-    A bulk of the current e-commerce sales belong in the C2C segment of the market. Market research have indicated that C2C comprise 60% of e-commerce sales with C2C contributing far less by 2020 (35%). As JD belongs in the B2C segment, Alibaba’s Taobao is currently dominating the C2C market with 80% market share, while its Tmall (B2C) platform is 50% of the market. One aspect that makes JD so attractive is that there’s no way to control counterfeits in the C2C market as Taobao relies on third party suppliers to sell and ship products directly to consumers. This aspect of the business is overlooked many times as Alibaba is currently producing amazing quarterly profits. But similar to eBay and Amazon, eBay’s scale became its own worst enemy as counterfeits began ruining eBay’s reputation. Alibaba’s Taobao has already started facing allegations that more than 60% of its products are counterfeits, but it’s not physically possible to control counterfeits with no warehouses to verify the third party goods, or the delivery channel that can quality check each product. Tmall faces the same issue as third party delivery services deliver products, which could be damaged or swapped out for counterfeit goods during the delivery process.


Local Economies of Scale


In Bruce Greenwald’s book Competition Demystified, Professor Greenwald talks about what led Wal-Mart to dominate the U.S. market. Local economies of scale he said was the key to Wal-Mart’s success and dominance. Wal-Mart strategically positioned all the store locations around its fulfillment centers combined with superior supply management systems allowed Wal-Mart to offer better prices for its consumers.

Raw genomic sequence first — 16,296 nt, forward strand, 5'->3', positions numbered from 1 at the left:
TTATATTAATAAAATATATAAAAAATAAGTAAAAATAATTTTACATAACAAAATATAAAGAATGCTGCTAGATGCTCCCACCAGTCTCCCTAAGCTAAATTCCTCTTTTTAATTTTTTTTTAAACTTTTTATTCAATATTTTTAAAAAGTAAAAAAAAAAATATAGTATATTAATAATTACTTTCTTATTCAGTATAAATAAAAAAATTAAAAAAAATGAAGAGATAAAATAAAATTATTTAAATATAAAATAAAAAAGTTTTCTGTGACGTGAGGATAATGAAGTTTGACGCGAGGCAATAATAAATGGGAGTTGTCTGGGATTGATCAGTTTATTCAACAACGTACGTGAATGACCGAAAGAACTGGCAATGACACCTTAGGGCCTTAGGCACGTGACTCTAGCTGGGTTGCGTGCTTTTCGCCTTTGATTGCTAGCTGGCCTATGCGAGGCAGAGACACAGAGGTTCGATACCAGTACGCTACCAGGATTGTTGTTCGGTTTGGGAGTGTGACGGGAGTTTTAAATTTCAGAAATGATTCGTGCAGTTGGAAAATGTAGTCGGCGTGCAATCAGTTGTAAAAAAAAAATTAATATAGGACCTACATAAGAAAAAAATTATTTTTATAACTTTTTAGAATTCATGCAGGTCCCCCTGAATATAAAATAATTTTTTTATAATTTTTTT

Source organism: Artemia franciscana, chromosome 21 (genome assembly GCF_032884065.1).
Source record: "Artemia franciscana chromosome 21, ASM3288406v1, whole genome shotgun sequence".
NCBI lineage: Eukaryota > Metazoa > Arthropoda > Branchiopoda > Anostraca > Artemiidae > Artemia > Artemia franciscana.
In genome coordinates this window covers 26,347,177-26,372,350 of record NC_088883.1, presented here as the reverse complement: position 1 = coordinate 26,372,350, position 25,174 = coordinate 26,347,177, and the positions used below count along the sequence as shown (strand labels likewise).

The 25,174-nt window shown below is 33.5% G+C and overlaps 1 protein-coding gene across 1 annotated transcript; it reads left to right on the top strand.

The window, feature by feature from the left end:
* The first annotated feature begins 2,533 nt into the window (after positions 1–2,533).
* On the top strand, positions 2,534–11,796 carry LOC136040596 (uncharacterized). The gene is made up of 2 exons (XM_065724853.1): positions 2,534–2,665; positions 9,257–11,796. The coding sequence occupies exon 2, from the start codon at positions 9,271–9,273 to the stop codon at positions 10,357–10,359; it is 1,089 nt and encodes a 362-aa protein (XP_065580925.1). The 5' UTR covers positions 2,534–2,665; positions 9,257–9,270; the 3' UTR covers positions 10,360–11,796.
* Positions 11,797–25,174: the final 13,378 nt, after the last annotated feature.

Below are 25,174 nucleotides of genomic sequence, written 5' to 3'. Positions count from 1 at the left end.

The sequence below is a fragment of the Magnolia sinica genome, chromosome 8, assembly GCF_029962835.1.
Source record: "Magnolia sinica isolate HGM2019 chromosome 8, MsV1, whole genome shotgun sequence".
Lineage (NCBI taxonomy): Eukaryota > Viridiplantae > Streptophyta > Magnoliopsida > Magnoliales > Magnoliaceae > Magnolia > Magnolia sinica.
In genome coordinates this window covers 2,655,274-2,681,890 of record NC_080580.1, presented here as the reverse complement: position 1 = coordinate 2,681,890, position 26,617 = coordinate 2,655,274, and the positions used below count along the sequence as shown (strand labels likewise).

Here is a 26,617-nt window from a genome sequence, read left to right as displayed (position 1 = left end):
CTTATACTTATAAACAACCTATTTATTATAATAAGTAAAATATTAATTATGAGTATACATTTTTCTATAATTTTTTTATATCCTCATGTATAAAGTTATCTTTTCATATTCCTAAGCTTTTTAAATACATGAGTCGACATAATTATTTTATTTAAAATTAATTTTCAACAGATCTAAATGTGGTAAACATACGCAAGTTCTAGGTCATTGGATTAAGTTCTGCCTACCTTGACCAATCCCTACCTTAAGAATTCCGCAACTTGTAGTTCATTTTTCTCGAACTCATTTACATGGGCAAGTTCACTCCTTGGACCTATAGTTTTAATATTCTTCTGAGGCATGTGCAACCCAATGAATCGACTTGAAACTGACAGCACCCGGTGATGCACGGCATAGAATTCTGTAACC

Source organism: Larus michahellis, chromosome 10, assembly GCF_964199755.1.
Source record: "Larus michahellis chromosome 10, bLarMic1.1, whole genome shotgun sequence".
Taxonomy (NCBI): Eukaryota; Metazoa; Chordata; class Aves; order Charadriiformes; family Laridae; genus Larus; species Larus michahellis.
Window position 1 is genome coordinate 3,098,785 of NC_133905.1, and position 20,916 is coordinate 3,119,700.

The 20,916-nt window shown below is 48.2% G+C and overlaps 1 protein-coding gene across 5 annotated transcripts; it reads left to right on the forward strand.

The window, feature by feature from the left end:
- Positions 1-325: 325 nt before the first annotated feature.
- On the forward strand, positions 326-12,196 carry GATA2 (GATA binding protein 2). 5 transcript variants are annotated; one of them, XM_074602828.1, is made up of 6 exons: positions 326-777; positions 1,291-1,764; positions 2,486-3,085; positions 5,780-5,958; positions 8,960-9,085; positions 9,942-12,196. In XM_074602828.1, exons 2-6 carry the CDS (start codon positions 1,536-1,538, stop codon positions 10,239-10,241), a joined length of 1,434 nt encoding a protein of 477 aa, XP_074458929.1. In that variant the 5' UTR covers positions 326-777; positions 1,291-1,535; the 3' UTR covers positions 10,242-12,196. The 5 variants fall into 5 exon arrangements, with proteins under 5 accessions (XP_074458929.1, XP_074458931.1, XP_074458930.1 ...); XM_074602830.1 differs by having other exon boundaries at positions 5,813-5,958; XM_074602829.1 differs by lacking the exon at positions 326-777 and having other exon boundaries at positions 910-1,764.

JD is replicating this exact business model in its positioning of its fulfillment centers. All fulfillment centers and warehouses in each city are strategically positioned so that goods are easily shipped to “delivery stations” which are then handed to delivery personnel for delivery. The current process could take up to 2-6 hours to accomplish. The fulfillment centers and its warehouse locations are still maximizing the efficiencies of the delivery process, and my research indicates to me that by 2020, JD has the operational potential to delivery goods within an hour of ordering. This kind of advantage won’t be replicated and will allow JD to offer groceries and perishable items online, while competitors would be shunned out. Once the required infrastructure is built out, JD will be able to offer lower prices to consumers due to its more superior operational capabilities.


In order to replicate this type of scale advantage, competitors like Alibaba would need to start investing in logistical infrastructures across China, which would include building out fulfillment centers. These fulfillment centers would need to be located in geographically advantageous locations in order to provide the same type of speed JD offers. Subsequent to the finding of these strategic locations, development plans will need to be made which would take 2 years to build out. Personnel training would then be required for the required delivery stations across the cities. This will take an additional year, and finally, Alibaba might have the potential to replicate JD’s delivery speed. Billions of dollars of capex and a minimum of three years later, Alibaba will only catch up to JD. By then, I suspect that JD’s logistics will be more advanced and offer delivery speeds of 1-2 hours within ordering.